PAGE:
Phil has adopted traditional techniques and uses all French oak.
A trip to Burgundy in 2015 had a strong influence on how he works to counter premature oxidation or “premox” (a flaw that can occur in white wine as it ages). “The French usually have the wine in barrel for 9 months followed by 6 months in stainless steel tank before they bottle. Since the 2014 vintage I now do a couple of months in tank before I bottle…usually 16 months in oak followed by 2 months in tank. I find that really tightens the wine back up and gives it restraint.”
There was a throng of activity at the winery while we were there, not only because harvest had commenced, but the construction of their new tasting room was also well underway. As we toured through the future hospitality area, wine storage, catering kitchen and retail area, it was easy to visualize what a stunning place to enjoy wine it was shaping up to be. Expected to be complete by the start of next season, its beautiful glass room juts out over the vineyard taking full advantage of the uninterrupted views (reminding us of the stunning Waterkloof Wines in South Africa).
We sat upstairs in a private room and tasted through their lineup of 5 Chardonnays and 2 Merlots. The prices range from $80 to $125. The obvious question becomes ‘Are they worth it?’. As our tasting notes will show below, the answer is a decisive yes. Definitely higher on the spectrum than we would typically pay for Chardonnay outside of Burgundy or for Merlot outside of Pomerol, but there is no question the quality is there, and the accolades are deserved.
The master behind these wines is a perfect hybrid of his upbringing: the work ethic of a farmer combined with the intellect of a scholar.
His love for the work is clear, evidenced by his need to step away from our interview from time to time to check the press so he could jump behind the wheel of the forklift and load the fruit himself. After years of working his way up in two polar opposite careers, he has finally found his calling. He recalls with a laugh, “There were some years I certainly felt like I was banging my head against a brick wall…all you have to do is persevere I guess.” Thankfully for us, he did.
2015 CheckMate Knight’s Challenge Chardonnay
This wine shows gorgeous notes of orchard fruit on the attack. We were immediately struck by the body of this wine: it has a beautiful viscous texture. We get notes of white peach as the wine opens up and hints of other stone fruits. The acidity is very well-judged and allows the fullness of the texture to take centre-stage while providing just the right amount of backbone. A full 17 months in French oak barrels, half of which were new. All Dijon clones from Sunset Vineyard on Black Sage Bench.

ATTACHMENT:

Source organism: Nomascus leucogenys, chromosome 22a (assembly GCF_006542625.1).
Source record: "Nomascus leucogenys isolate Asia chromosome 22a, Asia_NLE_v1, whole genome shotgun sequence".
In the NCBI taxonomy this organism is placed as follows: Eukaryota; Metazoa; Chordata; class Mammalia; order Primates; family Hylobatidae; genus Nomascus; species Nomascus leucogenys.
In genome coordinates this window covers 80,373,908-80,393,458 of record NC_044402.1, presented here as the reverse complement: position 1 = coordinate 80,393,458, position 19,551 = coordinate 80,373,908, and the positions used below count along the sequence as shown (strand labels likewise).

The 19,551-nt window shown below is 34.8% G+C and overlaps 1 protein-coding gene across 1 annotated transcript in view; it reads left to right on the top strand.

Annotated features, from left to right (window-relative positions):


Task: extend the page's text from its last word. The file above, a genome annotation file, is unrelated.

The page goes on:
Excellent ($85 at the winery)
2016 CheckMate Queen Taken Chardonnay
Stonefruit flavours and aromas are delivered with extra intensity in this wonderfully balanced, powerful wine. The minerality on this wine is gorgeous, evoking wet stones that add lots of character and complexity. We also get hints of melon and subtle notes of marzipan on the finish. Plenty of barrel notes provide a counter-point to the fruit and bring out caramel and almond extract. The Okanagan version of a Mersault.
Excellent+ ($125 at the winery)
2014 CheckMate Little Pawn Chardonnay
Very intense with notes of apple, honey dew melon and baking spices all swirling together and taking turns at being centre stage. The body is medium+, a little dialed back from the first two wines, but the intensity is off the charts! Citrus notes are found on the long finish. An Okanagan version of a Montrachet.
Excellent+ ($110 at the winery)
2013 CheckMate Fool’s Mate Chardonnay
If the previous two wines were Okanagan versions of Burgundy, this would be the Okanagan’s answer to the Sonoma Coast! Full body with notes of nectarine and melon. With some air we detect guava and other tropical nuances. Gorgeous texture, no doubt aided by stirring of the lees. From a blend of 3 South Okanagan vineyards, this wine has terrific complexity as well as power.
Excellent+ ($80 at the winery)
2015 CheckMate Attack Chardonnay
With the attack, a slightly different approach is taken in the winemaking. Rather than being aged in new and used oak barrels, this wine is aged in foudre, an oak vat many times larger than the traditional 225 litre barrel. The result is a wine that is a little more dialed back than the rest of the line up. Here the emphasis is more on finesse than power, on freshness over flavour. This wine is very much on-point with the current trend toward fresher, less power-driven wines and will no doubt find many fans among the hipster somm crowd. The finish showed a lovely saline quality that stepped up the complexity.
Excellent ($80 at the winery)
2014 CheckMate Black Rook Merlot
Powerful and intense, this is as full throttle as it gets in BC. Black cherry flavours dominate and get support from secondary nuances of plum and baking spice. The fruit is very ripe giving an almost stewed fruit quality to the wine. Medium body with medium+ tannin, this red cries out for a grilled steak!
Excellent ($85 at the winery)
2015 Checkmate Opening Gambit
Black cherry, blueberry and black currant flavours get support from cinnamon and spice cake notes on the backend. This wine is wonderfully complex! Big and powerful, but equally matched with its finesse. If the Black Rock was the linebacker, this is the gymnast. Great sophistication here, a real showpiece for the winery.
Excellent+ ($85 at the winery)
4799 Wild Rose St
CANADA V0H 1T0
Tastings by appointment only can be reserved online.